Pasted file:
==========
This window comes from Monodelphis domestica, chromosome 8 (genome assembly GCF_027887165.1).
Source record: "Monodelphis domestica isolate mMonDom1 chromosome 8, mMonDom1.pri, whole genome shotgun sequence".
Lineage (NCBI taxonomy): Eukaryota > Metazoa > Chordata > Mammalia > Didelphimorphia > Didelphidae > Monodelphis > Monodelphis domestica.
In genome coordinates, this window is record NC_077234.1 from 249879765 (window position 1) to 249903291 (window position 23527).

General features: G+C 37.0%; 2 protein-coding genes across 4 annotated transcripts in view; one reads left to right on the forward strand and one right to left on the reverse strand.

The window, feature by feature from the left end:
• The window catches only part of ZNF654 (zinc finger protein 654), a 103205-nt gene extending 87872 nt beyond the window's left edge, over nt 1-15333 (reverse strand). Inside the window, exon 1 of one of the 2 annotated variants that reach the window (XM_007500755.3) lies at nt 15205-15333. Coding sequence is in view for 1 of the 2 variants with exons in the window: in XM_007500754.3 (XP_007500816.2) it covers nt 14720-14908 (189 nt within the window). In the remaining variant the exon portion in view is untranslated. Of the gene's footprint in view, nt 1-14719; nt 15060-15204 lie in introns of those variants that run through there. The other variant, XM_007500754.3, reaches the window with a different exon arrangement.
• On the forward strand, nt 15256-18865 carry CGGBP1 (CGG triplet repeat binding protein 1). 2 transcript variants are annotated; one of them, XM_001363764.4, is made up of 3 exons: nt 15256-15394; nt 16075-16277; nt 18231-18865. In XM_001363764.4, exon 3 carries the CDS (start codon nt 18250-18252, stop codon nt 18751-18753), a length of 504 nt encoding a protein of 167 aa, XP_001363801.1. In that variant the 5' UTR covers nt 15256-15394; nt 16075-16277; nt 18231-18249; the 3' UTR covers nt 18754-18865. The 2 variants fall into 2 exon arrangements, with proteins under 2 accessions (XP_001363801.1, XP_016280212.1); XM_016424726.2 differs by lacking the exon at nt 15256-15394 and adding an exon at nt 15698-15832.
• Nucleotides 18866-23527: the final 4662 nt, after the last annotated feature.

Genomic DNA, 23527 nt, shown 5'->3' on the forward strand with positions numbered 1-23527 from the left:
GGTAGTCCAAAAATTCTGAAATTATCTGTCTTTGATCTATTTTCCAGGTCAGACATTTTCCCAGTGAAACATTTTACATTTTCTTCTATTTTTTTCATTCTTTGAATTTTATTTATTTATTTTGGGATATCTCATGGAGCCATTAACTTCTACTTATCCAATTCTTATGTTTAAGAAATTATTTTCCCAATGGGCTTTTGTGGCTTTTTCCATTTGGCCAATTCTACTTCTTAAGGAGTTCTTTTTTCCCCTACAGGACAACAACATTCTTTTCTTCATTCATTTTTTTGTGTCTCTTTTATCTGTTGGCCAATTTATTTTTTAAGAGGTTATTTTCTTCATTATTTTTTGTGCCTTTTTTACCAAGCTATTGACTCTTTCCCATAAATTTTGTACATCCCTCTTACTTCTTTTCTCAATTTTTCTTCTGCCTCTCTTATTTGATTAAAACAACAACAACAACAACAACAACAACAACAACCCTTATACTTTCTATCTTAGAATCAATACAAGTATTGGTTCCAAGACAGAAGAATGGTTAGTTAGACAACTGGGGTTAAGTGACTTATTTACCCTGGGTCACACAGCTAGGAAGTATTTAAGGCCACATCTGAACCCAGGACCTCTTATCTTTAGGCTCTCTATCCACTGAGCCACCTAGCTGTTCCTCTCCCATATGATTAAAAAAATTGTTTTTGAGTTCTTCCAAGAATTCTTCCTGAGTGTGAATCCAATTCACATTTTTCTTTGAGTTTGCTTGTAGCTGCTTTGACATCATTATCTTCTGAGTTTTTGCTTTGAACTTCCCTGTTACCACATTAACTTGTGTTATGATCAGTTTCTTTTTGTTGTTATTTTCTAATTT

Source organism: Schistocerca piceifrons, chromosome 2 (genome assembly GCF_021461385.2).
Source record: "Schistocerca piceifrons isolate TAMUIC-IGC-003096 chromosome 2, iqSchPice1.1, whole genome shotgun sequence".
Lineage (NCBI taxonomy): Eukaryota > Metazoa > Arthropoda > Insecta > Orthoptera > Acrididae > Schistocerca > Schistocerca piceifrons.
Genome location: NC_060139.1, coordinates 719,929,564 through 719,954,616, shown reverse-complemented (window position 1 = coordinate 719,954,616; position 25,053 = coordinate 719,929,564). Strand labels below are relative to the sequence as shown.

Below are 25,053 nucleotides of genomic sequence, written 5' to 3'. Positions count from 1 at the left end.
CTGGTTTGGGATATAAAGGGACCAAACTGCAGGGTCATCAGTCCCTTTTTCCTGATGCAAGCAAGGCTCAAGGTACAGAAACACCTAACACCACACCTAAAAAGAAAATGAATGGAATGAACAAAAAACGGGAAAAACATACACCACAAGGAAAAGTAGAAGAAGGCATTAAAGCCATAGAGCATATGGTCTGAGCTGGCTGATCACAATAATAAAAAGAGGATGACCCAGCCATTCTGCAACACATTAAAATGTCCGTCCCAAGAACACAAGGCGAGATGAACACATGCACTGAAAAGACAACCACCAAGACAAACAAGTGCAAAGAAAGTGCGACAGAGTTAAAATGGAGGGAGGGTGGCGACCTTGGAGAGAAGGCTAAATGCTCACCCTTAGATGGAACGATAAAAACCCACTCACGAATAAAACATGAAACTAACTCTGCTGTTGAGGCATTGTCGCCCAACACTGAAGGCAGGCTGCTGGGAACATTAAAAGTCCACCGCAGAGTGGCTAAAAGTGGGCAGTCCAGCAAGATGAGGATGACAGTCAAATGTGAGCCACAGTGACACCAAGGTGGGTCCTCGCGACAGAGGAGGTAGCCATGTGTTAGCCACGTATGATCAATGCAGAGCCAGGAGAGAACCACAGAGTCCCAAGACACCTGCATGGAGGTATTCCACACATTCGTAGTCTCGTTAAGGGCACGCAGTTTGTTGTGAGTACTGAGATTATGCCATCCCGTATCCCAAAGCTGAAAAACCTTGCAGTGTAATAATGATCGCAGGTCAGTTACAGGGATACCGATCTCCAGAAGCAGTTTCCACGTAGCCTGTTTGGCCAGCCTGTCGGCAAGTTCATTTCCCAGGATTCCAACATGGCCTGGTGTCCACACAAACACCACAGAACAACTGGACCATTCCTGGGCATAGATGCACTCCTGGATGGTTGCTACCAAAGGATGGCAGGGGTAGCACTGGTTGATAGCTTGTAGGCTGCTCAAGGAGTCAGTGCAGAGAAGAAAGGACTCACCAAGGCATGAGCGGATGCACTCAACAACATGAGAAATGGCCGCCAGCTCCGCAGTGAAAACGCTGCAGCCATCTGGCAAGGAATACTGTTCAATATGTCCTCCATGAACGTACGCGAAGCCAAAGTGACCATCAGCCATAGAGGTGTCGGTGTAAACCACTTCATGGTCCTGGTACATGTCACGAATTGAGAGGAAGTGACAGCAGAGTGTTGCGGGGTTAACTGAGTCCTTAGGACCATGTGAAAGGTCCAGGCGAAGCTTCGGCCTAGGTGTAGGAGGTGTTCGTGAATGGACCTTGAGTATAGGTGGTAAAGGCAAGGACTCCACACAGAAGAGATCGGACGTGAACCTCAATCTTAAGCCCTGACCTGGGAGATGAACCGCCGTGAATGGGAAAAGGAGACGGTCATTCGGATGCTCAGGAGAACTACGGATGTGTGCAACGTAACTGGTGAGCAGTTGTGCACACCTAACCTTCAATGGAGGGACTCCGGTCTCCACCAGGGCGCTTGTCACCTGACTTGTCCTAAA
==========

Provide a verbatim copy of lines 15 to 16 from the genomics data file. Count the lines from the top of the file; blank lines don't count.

Genome location: NC_060139.1, coordinates 719,929,564 through 719,954,616, shown reverse-complemented (window position 1 = coordinate 719,954,616; position 25,053 = coordinate 719,929,564). Strand labels below are relative to the sequence as shown.

Below are 25,053 nucleotides of genomic sequence, written 5' to 3'. Positions count from 1 at the left end.